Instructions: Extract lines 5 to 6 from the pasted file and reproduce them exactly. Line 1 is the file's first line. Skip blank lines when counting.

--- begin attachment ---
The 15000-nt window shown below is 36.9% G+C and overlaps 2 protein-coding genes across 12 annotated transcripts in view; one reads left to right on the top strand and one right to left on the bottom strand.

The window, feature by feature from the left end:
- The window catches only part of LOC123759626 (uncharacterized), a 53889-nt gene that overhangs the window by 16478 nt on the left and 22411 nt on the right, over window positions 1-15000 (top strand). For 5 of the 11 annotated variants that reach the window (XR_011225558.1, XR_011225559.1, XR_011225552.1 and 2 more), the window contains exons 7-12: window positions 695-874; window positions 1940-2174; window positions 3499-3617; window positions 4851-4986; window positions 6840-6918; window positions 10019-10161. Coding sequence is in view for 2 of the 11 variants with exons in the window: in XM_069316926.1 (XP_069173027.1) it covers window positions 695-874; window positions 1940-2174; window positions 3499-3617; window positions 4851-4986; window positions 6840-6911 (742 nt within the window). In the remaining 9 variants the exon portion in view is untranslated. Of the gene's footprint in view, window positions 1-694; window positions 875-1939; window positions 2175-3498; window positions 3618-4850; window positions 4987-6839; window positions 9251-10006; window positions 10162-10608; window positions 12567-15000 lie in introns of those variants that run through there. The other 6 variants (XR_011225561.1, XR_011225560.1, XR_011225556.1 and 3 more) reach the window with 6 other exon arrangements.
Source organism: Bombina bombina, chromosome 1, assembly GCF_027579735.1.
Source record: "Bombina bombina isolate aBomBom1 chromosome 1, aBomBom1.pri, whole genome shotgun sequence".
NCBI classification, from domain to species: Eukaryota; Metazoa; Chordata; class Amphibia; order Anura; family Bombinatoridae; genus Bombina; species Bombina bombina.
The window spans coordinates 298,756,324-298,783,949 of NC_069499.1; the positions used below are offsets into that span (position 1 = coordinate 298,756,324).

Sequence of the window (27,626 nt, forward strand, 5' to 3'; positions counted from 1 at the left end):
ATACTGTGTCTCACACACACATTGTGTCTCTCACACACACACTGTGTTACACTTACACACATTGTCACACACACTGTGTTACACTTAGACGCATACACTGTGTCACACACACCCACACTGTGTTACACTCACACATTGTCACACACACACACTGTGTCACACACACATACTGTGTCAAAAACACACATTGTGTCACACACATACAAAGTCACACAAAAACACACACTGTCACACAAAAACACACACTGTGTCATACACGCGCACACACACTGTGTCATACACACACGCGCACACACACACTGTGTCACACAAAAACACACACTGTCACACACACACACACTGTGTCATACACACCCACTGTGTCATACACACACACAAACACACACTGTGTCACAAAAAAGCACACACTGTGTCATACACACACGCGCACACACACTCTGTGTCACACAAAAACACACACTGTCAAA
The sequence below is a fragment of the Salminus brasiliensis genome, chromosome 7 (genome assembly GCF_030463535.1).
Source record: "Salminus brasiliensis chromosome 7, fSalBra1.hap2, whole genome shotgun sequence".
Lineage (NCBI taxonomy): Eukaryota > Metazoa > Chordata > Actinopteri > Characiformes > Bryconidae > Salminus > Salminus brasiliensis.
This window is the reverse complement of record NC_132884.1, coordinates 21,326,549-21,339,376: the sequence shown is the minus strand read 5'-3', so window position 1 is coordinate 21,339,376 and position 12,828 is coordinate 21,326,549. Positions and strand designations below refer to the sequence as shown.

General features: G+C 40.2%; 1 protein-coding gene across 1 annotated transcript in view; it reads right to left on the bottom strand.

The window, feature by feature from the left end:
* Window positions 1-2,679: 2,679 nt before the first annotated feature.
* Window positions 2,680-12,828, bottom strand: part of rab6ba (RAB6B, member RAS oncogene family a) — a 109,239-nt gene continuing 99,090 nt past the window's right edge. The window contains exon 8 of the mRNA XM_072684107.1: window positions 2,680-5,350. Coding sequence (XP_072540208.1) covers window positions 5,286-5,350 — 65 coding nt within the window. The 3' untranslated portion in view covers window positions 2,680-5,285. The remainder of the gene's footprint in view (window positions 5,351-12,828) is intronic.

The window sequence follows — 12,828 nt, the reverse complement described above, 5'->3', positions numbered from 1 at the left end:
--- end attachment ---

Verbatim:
Source record: "Bombina bombina isolate aBomBom1 chromosome 1, aBomBom1.pri, whole genome shotgun sequence".
NCBI classification, from domain to species: Eukaryota; Metazoa; Chordata; class Amphibia; order Anura; family Bombinatoridae; genus Bombina; species Bombina bombina.